A nutrition client I saw recently reminded me of this post I’ve been meaning to write. I love working with moms of little kids. They are really receptive to my suggestions but often seem to be stuck in certain conventional ideas of what “mothering” should be. Many of them find comfort in baking with their kids. Notice I say THEY find baking with their kids is a comfort. They associate baking cookies/muffins/cakes/brownies and other treats as a special time when they bond with their kids. I suggested to this her (as I do to all moms I counsel) that she find other ways to have special time with her kids, other than baking. She asked me, “What do you do instead? Do they miss it?”.
Here are the reasons I do not bake with my kids:
1. I hate to bake because the directions are too specific and I hate following directions – miss the ½ tsp of baking powder and you’ve just wasted an hour of your time. How annoying!
2. I don’t want a tray of cookies (gluten free or paleo) staring me in the face, tempting me to eat them, or tempting my kids to eat them and climb the walls.
3. I don’t want my kids to associate baking treats (and eating them) as comforting; a special bonding time with mommy.
This also reminded me of when I approached my local school board and asked them to stop the food birthday parties in the school. I joined the district “wellness committee” and sat in a room of gym teachers and nurses all on board with ending food celebrations in the classroom. However, we saw backlash from the local parents; all worried that we were infringing on their rights as parents to bring in Hawaiian Punch and chocolate cupcakes to feed to kids at 11am, just before lunch. “The kids will miss it!”, they cried. Really? It was the metabolically deranged mothers who had the issue, not the kids. School is a place for learning, not for learning to eat crap. So is it really the kids who want the sweets, or the moms?
Sweet foods do not equal love
The association with sweat treats and love doesn’t need to begin at 2 or 3 years of age. There are plenty of other ways to bond with kids other than baking sugary treats. Sugar is more addictive than cocaine. Why do we need to associate a parent’s love with an addictive substance? Just because we as adults find comfort in cookies, doesn’t mean we spread this to our children. With obesity and diabetes on the rise, we don’t need to create a reward/comfort pathway associated with sugar. Oh and just because you made it at home, doesn’t make it healthier because it’s “homemade”. If it contains sugar or even excessive amounts of healthy “paleo approved” sweeteners and nuts it is not a good habit to indulge in on a regular basis.
There are plenty of other ways to bond with your kids over foods that are healthy. Visit a local farm and pick your own cherry tomatoes or string beans. Watch the chickens scratch at the ground and notice the different noises they make, and how they scratch at the ground THEN look down to see what’s there. Observe how playful the pigs are with each other. Go to the beach and harvest your own seaweed and mussels for dinner. (Just make sure you have a shellfish license and get the mussels at low tide as close to the water line as possible). If you can’t find a local farm, make food sculptures out of fruit or vegetables. Take celery and fill it with cashew or almond butter and cover it with raisins for “ants on a log”. Have them help you make healthy meatballs (kids love the playdough like texture of ground meat). Older kids can use the immersion blender to transform a chunky veggie soup into a smooth and creamy dinner. Harvest your own eggs for breakfast. Blend your own smoothie. Go fishing for your dinner. A fun thing to do with adventurous kids is to taste tests. Identify this meat (venison, lamb, goat) or with vegetables. Investigate how the Native Americans in your area ate and recreate a dish. Learn about another culture and try their food. When my kids were ages 5 and 7, they loved the series called “Families of the World” and as a parent, I really enjoyed watching them too! The list goes on and on. It doesn’t have to be about addictive sugary treats.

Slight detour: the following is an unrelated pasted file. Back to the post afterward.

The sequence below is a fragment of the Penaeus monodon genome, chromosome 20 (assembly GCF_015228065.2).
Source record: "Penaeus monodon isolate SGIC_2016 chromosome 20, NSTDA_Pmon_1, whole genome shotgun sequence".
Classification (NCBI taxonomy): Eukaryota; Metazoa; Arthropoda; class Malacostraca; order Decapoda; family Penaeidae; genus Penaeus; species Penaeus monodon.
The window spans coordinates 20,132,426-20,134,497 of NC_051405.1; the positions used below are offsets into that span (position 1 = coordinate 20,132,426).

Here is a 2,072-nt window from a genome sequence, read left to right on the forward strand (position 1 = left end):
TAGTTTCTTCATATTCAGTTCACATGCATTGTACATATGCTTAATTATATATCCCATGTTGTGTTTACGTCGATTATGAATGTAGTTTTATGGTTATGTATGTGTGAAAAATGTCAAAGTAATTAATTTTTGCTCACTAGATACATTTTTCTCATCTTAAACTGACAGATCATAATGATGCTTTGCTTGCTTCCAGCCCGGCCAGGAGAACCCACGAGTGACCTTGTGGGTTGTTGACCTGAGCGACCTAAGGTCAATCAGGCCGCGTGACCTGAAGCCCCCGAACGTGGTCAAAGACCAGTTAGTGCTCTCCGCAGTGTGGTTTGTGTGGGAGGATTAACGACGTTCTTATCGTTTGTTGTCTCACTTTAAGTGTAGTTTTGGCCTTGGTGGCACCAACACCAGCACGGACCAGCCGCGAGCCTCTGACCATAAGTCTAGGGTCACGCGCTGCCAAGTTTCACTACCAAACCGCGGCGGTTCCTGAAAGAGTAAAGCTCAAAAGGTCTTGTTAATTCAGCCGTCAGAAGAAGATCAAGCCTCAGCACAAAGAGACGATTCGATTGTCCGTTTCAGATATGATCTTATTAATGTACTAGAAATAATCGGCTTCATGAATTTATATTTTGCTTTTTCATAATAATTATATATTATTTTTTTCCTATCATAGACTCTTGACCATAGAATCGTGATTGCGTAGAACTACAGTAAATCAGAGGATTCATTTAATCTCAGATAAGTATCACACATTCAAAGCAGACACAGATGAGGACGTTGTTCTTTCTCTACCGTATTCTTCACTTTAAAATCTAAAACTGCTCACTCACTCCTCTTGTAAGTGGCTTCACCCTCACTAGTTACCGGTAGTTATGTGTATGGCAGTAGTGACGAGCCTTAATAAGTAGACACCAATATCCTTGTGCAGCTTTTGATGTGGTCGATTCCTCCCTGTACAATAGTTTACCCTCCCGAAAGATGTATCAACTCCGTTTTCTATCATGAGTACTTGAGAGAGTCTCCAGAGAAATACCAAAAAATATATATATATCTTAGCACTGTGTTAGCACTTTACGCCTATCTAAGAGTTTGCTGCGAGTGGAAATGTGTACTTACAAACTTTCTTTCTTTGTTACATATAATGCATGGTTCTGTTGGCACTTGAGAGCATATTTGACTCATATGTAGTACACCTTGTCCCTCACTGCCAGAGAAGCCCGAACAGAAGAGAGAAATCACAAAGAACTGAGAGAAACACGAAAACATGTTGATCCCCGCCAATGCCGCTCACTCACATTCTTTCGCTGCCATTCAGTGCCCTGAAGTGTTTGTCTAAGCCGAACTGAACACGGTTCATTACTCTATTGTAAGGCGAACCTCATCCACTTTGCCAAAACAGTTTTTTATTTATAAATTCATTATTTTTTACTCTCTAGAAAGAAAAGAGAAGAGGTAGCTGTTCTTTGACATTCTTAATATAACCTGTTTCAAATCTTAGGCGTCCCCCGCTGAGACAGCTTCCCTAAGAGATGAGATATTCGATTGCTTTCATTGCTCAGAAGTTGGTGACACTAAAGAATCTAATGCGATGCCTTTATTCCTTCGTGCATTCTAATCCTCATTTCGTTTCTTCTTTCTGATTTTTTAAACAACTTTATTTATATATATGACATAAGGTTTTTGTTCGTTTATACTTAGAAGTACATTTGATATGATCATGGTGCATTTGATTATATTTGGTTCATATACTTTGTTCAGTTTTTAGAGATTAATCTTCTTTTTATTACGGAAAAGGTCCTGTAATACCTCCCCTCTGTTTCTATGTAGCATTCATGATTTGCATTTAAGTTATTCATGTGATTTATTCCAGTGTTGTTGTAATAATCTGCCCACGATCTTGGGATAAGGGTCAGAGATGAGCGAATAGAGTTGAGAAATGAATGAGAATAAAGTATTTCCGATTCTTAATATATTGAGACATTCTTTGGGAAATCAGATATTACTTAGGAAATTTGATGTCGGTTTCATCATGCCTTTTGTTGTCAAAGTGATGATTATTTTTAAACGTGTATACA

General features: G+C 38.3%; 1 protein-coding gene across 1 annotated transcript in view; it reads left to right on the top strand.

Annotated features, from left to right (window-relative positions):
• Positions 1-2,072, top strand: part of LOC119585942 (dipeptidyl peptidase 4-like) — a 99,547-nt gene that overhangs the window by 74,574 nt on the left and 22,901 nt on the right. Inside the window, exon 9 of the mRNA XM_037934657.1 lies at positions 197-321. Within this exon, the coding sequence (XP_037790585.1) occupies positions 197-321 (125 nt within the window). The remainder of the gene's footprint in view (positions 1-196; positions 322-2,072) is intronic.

How to cut sugar and other bad foods out of your kids’ diet:
Preschool and young school aged kids seem to believe, “The store was out of _____ this week” (insert your food of choice here). Keep on repeating it and they’ll soon forget there was even a product called _____. At Halloween, our family is visited by the magical “Switch Witch” who gathers all of the Halloween candy in exchange for a small present. Older kids may be more motivated by a monetary reward. Christmas stockings don’t have to be filled with Santa Pez, candies and chocolates. Small games and a little fruit are our family tradition. There are also great non-chocolate advent calendars filled with legos or playmobile toys. Even better are the simple calendars with pictures inside, like when we were kids. For those of you with babies, set the bar LOW. Your kids won’t know the difference. Our Easter Bunny gives oranges, bananas and toys instead of chocolate. I’m not saying my kids have never had chocolate or cake on special occasions or when we’re at a party, but they don’t associate them with mom’s love or with being “good”.
Maybe this year you decide to go for a moonlight hike in the snow with your family after your holiday dinner or on New Years Eve. Or, maybe you read the book Stone Soup and make it on a chilly afternoon instead of baking a batch of brownies. I’m sure you’ll find your own traditions whether it’s telling ghost stories by candlelight, playing board games next to the fire or breaking out the computer and seeing which places you’d like to visit on Google Earth. There are millions of ways to spend an afternoon other than baking with your kids; and your family will benefit from not having a tray of sweets as a result.